Alexei Sayle's Stuff is a British television comedy sketch show which ran on BBC2 for a total of 18 episodes over 3 series from 1988 to 1991.

Alexei Sayle's Stuff
GenreSketch comedy
Written by
Directed byMarcus Mortimer
Country of originUnited Kingdom
Original languageEnglish
No. of series3
No. of episodes18
ProducerMarcus Mortimer
Running time30 minutes
Original release
Release13 October 1988 (1988-10-13)

Cast edit

Alexei Sayle's Stuff stars stand-up comedian Alexei Sayle, with a recurring cast including Angus Deayton, Mark Williams, Arabella Weir, Tony Millan, Jan Ravens, Owen Brenman, Harriet Thorpe, Felicity Montagu and Morwenna Banks.

Synopsis edit

Sketches are interspersed with Sayle's trademark angry stand-up monologues, delivered from increasingly odd locations. Sayle is seen traversing the country on a moped in a vague attempt to catalogue and comprehend all the "stuff" about him. The style of humour is often highly surreal and blunt. The bulk of the content was written by Sayle himself, with Andrew Marshall and David Renwick. Additional material was contributed by longtime collaborator David Stafford and comedian and promoter Huw David Thomas. Although Sayle's humour in the programme covers many bases, politics is always a favourite target: "Recently I had to get married, 'cos I got my girlfriend into trouble – got her involved in the civil war in Angola." Various episodes also feature sketches based around BBC2 presentation, including satirical continuity announcers and faux trailers.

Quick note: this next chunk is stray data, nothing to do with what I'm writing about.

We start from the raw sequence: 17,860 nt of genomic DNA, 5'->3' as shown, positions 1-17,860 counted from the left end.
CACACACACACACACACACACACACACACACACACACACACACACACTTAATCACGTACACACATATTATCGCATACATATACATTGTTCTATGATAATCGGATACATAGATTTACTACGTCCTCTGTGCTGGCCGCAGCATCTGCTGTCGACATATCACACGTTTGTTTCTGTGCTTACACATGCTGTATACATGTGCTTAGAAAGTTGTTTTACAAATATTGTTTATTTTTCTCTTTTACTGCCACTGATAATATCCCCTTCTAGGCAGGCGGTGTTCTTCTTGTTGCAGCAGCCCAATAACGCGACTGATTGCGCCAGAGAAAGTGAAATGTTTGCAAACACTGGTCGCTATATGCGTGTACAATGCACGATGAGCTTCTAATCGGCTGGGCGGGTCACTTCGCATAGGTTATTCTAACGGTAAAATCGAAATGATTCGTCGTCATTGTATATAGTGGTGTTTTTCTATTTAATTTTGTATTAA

A screenshot from the second series of Alexei Sayle's Stuff, showing the spoof cartoon "Steamboat Fatty".

At the beginning of series 2, in a sequence spoofing the creation of Disney's Mickey Mouse, a sketch reveals that Alexei Sayle is in fact a cartoon character. Viewers are shown a short extract from Sayle's very first animated appearance from fifty years previously, named "Steamboat Fatty" (spoofing Steamboat Willie, the first Mickey Mouse cartoon), as well as Mouseketeer-esque children dancing around wearing bald wigs. An edited version of this sketch became the title sequence for series 2.

Series 1's titles feature a handsome young man arriving at BBC Television Centre to the accompaniment of Dion's hit The Wanderer, with prosthetic make-up and padding being applied to change his appearance to that of Alexei Sayle, followed by a BBC receptionist uttering the phrase "Who is that fat bastard?" which was to become the show's catch-phrase. Series 3's title sequence is a pastiche of Zorro, the theme song being sung mariachi style ("This fat renegade / Carves a 'B' with his blade / A 'B' that stands for 'Bastard'.")

One episode in series 2 begins with a lengthy cold open of an initially straight scene from Juliet Bravo featuring actress Anna Carteret. Viewers are fooled into believing that the first few minutes of the programme are a Juliet Bravo episode, the illusion being broken only when one of her male colleagues appears not to "know what a woman is". Similar blending and bending of the boundaries of TV formats continues throughout the series.

Memorable sketches edit

  • Social Workers – the first sketch, per se, of the series. Description of various atrocities from history, Vlad the Impaler, Herod's Massacre of the Innocents etc. followed by interrogative journalism of English Nanny state social workers as to why they failed to take action on these events.
  • Beauty Miss – personal beauty products, as used by George Bernard Shaw and Berthold Brecht
  • Oscar Wilde's "The Noble Art of Verbal Abuse" – for protection against Millwall fans
  • An interview with "Sir Freddy Krueger," new head of the English National Opera
  • Joan Alone – Joan of Arc plugging her autobiography, record, etc., during interrogation
  • Unemployment and Teletext – twin scourges of the 1990s